Journalists from the Philippines and Russia were awarded the 2021 Nobel Peace Prize for fighting for freedom of expression in their countries.
Maria Ressa of the Philippines and Dmitry Andreyevich Muratov of Russia were awarded the prize for “their efforts to safeguard freedom of expression, which is a precondition for democracy and lasting peace,” the Norwegian Nobel Committee said in a statement.
“At the same time, they are representatives of all journalists who stand up for this ideal in a world in which democracy and freedom of the press face increasingly adverse conditions,” the committee said.
#NobelPrize laureate Maria Ressa uses freedom of expression to expose abuse of power, use of violence and growing authoritarianism in her native country, the Philippines. In 2012, she co-founded Rappler, @rapplerdotcom, a digital media company for investigative journalism. pic.twitter.com/C8W8NBqY7T— The Nobel Prize (@NobelPrize) October 8, 2021
The committee lauded Ressa for using freedom of expression to “expose abuse of power, use of violence and growing authoritarianism” in her country.
Ressa co-founded the digital media company Rappler in 2012, and has focused on Filipino President Rodrigo Duterte’s “murderous” anti-drug campaign, the committee said. Ressa and Rappler have also documented how social media is used to harass opponents and manipulate public disclosure.
Muratov founded the independent Russian newspaper Novaya Gazeta in 1993, and has been its editor-in-chief since 1995. The paper has covered a variety of subjects from corruption, electoral fraud and the use of Russian military forces at home and abroad.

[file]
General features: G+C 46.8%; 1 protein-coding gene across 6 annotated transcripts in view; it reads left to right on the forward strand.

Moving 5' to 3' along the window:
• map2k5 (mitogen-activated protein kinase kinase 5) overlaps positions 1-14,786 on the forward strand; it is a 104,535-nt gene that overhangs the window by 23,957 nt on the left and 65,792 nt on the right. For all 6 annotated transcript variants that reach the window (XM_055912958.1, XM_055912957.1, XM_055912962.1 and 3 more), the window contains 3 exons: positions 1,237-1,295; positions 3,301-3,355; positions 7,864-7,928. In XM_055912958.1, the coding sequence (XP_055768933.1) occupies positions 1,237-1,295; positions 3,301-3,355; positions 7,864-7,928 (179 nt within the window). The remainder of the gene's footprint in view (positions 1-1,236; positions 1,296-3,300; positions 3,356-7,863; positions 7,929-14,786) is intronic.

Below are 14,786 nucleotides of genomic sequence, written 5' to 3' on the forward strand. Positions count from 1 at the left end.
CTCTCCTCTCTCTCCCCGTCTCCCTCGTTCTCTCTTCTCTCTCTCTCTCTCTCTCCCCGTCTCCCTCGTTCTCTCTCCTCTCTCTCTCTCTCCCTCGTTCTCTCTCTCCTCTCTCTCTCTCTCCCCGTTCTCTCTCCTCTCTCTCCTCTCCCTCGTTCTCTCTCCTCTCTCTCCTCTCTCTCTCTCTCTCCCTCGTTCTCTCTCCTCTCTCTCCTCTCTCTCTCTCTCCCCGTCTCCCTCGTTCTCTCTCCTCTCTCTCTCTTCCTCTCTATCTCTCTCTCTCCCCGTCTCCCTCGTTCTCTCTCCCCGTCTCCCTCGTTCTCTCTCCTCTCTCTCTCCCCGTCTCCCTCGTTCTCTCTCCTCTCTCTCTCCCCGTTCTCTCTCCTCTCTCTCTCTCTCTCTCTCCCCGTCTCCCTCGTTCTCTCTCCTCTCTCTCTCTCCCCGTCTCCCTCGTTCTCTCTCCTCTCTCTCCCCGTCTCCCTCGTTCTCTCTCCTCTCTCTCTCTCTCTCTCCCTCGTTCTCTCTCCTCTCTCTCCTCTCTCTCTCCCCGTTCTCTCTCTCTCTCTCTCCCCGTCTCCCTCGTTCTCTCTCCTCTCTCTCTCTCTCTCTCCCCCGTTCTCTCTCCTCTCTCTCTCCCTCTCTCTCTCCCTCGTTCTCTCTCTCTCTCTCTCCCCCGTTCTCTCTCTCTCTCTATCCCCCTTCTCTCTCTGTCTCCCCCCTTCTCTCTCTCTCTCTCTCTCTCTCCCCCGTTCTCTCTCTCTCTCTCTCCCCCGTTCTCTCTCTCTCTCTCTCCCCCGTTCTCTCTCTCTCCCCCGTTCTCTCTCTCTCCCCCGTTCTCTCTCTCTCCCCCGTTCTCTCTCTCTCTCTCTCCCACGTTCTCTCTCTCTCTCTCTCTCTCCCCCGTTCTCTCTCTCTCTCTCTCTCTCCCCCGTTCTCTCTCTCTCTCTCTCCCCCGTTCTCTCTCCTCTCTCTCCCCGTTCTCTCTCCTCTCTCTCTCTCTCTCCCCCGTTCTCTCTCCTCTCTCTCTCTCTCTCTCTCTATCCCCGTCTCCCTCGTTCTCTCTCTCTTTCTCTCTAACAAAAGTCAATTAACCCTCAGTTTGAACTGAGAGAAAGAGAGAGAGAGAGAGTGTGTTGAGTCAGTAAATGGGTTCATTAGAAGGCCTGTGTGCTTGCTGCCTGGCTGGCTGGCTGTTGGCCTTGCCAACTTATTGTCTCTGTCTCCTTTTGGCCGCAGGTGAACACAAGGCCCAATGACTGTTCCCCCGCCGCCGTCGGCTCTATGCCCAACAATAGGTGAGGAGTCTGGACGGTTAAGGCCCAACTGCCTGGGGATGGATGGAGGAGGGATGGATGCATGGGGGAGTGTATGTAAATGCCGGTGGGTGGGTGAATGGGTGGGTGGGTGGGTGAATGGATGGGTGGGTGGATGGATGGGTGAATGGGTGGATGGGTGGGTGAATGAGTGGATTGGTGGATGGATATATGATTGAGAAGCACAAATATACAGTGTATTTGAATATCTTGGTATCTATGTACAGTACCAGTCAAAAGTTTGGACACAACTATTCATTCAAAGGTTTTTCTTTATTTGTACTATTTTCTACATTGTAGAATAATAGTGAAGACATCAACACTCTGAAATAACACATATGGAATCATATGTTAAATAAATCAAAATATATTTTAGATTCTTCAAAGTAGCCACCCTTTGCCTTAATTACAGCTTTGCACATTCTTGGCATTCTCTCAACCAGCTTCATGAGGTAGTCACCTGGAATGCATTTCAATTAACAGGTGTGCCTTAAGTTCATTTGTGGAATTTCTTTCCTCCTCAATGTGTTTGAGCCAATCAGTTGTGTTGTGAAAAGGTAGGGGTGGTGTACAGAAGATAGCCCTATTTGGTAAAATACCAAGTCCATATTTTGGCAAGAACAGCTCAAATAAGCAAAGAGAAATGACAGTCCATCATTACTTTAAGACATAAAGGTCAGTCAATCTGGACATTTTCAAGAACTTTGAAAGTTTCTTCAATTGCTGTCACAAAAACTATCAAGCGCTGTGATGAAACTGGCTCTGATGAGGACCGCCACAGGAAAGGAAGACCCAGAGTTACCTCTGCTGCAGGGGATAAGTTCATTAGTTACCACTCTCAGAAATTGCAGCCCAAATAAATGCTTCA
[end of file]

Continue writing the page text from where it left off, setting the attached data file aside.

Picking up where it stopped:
Dmitry Muratov – awarded the 2021 #NobelPeacePrize – has for decades defended freedom of speech in Russia under increasingly challenging conditions. In 1993, he was one of the founders of the independent newspaper Novaja Gazeta, @novaya_gazeta.#NobelPrize pic.twitter.com/AXF8a3CDGZ— The Nobel Prize (@NobelPrize) October 8, 2021
Since the paper was founded, six of its reporters have been killed, the committee said. Despite the killings, Muratov has “refused to abandon the newspaper’s independent policy.”
Joel Simon, the executive director of the Committee to Protect Journalists (CPJ), said in a statement that Ressa and Muratov “personify the values of press freedom and the reason it matters.”
“These are journalists under personal threat, who continuously defy censorship and repression to report the news, and have led the way for others to do the same,” Simon said.
Fifty-eight journalists have been killed in Russia and 87 have been killed in the Philippines since 1992 due to their work, according to the CPJ.